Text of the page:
It takes one tenacious photon to travel from the sun’s core all the way to the earth. It all starts in the Sun’s 27-million-degree-Fahrenheit core of plasma, a gas-like state of matter that conducts electrical current. In the core, nuclear fusion drives pairs of protons to collide and create deuterium atoms, which are composed of one proton and one neutron. If a separate, singular proton collides with a deuterium atom, a Helium-3 nucleus is formed. And that’s where you come in: a photon, in the form of a high-energy gamma ray.
Soon after your formation you escape the sweltering core and enter the radiative zone of the sun. However, this territory is going to be a bit more challenging to traverse compared to the core. Unlike the core, the radiative section is densely packed with protons. In fact, the protons are so tightly packed together that every time you try to move you end up hitting a proton. You do not intentionally run into other protons– it is inconvenient for both you as a photon and for the protons–but the protons are so densely packed that it is impossible to travel very far without colliding. In the process of colliding with a proton, you lose some energy and scatter in a random direction. And when you scatter in a random direction, you hit another proton, lose some more energy, scatter in a random direction, hit another proton, lose some more energy. This makes the process of traveling significantly harder and more time consuming. As a result, it will take you anywhere from a few thousand to a few million years to escape the radiative zone.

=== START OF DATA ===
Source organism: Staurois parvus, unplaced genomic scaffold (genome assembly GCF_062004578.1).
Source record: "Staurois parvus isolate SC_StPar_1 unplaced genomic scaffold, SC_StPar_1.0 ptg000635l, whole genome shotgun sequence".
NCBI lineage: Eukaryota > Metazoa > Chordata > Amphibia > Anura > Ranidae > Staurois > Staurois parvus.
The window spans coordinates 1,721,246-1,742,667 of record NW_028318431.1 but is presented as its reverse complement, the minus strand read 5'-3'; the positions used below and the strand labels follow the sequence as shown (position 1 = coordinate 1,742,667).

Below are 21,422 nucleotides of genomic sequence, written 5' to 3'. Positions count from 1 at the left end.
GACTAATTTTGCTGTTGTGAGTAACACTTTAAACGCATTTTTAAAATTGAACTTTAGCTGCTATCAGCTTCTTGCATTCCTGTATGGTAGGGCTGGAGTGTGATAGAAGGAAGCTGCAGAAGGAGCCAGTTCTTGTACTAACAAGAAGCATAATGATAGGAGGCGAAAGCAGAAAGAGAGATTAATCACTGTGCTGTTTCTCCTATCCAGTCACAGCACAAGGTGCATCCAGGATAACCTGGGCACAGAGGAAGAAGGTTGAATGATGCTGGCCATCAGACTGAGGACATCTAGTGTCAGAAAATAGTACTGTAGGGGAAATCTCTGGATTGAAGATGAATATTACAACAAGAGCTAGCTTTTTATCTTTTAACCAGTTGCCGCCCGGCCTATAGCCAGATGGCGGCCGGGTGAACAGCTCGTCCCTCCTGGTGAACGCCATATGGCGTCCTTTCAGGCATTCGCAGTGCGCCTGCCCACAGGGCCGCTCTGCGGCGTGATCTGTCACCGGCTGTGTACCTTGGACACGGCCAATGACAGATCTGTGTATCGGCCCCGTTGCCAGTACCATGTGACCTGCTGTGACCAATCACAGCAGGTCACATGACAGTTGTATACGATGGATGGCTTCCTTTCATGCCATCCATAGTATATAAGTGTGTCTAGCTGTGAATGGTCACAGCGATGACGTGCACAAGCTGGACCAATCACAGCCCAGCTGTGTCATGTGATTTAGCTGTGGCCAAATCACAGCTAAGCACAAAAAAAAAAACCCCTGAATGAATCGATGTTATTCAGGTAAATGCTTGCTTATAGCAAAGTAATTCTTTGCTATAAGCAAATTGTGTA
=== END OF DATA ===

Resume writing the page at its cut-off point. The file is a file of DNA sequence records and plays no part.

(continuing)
When you finally leave the radiative zone, you may think, “Oh, yes, finally, I’m almost there!” However, the journey is not over yet. Now, you enter the convection zone. Coming from the radiative zone, you have become a less energetic photon, having lost quite a bit of energy from all the collisions in the radiative zone of the sun. Therefore, you have shifted from a gamma ray to a visible ray of light. The convection zone acts like an enormous pot of boiling water; the bottom part of this layer (the one on top of the radiative zone) is significantly hotter than the upper part of the layer (which faces the sun’s surface). The entire surface of the sun is covered in convection cells, which is a result of the cycle of hot rising material and sinking cold material in the sun. The hot cells rise to the surface of the sun, and you rise with this hot cell.
Now that you have reached the sun’s surface, you may think that this wonderful adventure is over and you can travel to the earth and shed light as a visible photon. However, the sun’s surface itself serves as yet another layer for the photon to travel through. Luckily, the sun’s surface is less dense than previous layers, so there are not too many protons to run into.
After leaving the sun’s surface, it is time to travel through the final stage of the sun: the sun’s atmosphere. You have three layers in your way before reaching the freedom of outer space: the photosphere, the chromosphere, and the corona. Finally, when you leave the corona, you can head to earth as a visible proton. This is probably the easiest part of the journey– it only takes about eight minutes to get from the sun’s atmosphere to the earth.
And that concludes your journey from the center of the sun to the earth! It only takes a few thousand years and a significant amount of effort and dedication, but if you are a patient photon and are not claustrophobic, it should not be a problem at all.
About the writer: Eliana Petreikis is a member of the class of 2020 at The Bishop's School in San Diego.